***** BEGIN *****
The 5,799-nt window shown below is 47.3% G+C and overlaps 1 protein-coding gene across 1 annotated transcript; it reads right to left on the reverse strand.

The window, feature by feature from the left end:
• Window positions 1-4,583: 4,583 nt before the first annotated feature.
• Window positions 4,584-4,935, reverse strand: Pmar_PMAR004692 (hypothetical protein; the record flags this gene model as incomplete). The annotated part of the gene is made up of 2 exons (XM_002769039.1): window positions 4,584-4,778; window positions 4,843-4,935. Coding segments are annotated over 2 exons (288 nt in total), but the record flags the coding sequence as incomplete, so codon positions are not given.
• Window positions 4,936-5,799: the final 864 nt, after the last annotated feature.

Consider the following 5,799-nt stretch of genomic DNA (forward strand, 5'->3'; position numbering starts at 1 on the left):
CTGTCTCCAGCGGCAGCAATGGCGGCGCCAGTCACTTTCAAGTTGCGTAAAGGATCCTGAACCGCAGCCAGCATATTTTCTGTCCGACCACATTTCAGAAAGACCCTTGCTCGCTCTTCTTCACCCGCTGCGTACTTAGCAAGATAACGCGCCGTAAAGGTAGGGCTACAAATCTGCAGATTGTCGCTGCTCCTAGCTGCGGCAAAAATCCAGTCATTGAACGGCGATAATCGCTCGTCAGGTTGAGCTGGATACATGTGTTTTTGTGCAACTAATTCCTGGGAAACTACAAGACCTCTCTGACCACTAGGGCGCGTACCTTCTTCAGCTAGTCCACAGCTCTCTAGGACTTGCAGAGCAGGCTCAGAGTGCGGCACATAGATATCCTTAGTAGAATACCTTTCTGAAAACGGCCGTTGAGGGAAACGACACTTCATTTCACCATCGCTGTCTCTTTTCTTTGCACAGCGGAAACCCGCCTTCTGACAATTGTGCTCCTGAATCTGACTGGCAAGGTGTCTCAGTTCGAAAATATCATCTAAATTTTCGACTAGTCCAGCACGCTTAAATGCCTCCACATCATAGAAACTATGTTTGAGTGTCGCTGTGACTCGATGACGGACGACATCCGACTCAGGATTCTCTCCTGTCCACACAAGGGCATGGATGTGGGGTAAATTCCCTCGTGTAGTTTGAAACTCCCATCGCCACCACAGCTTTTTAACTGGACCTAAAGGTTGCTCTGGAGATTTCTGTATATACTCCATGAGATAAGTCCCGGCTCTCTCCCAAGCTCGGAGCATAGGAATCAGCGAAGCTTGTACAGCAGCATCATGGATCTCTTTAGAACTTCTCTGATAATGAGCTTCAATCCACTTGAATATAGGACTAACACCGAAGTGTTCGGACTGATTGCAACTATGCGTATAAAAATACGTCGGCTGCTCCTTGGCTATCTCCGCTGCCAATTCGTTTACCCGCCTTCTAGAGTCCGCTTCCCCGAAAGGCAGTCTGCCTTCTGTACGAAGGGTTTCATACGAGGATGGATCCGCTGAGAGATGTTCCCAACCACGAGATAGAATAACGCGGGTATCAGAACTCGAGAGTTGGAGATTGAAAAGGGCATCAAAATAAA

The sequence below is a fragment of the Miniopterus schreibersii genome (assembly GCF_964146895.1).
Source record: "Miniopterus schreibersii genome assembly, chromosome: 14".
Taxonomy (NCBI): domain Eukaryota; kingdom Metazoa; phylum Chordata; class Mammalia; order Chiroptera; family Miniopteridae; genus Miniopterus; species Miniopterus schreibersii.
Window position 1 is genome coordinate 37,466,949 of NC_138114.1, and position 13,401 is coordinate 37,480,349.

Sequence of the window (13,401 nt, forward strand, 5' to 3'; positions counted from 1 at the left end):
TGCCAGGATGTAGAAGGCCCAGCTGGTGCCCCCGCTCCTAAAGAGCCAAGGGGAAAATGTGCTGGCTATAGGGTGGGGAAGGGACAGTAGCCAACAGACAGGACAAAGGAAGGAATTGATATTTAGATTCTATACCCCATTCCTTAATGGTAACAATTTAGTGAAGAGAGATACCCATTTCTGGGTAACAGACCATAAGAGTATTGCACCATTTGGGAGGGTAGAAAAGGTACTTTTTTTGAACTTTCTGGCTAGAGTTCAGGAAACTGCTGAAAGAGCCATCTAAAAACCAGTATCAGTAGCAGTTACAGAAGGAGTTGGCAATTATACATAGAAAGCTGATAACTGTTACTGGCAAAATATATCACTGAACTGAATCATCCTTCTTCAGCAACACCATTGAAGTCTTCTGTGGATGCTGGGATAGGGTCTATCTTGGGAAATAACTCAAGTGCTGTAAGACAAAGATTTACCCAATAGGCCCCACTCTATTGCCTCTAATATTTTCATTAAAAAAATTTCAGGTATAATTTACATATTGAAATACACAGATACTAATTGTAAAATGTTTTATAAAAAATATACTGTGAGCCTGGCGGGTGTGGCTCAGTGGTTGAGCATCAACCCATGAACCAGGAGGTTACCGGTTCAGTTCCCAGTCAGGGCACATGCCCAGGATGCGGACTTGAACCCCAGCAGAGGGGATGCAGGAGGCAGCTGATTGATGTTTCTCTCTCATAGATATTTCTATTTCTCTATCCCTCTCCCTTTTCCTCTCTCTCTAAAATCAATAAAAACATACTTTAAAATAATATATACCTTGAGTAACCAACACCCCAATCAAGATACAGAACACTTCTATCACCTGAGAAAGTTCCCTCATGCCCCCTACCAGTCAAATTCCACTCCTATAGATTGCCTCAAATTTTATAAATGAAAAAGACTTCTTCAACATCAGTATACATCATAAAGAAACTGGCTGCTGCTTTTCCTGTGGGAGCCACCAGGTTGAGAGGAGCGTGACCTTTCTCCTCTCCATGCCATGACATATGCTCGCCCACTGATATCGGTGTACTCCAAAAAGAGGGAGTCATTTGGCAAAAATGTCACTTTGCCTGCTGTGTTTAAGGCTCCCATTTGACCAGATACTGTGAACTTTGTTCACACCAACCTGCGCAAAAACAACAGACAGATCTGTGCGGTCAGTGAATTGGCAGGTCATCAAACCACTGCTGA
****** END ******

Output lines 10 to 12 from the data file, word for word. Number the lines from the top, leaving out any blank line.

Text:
Taxonomy (NCBI): domain Eukaryota; kingdom Metazoa; phylum Chordata; class Mammalia; order Chiroptera; family Miniopteridae; genus Miniopterus; species Miniopterus schreibersii.
Window position 1 is genome coordinate 37,466,949 of NC_138114.1, and position 13,401 is coordinate 37,480,349.

Sequence of the window (13,401 nt, forward strand, 5' to 3'; positions counted from 1 at the left end):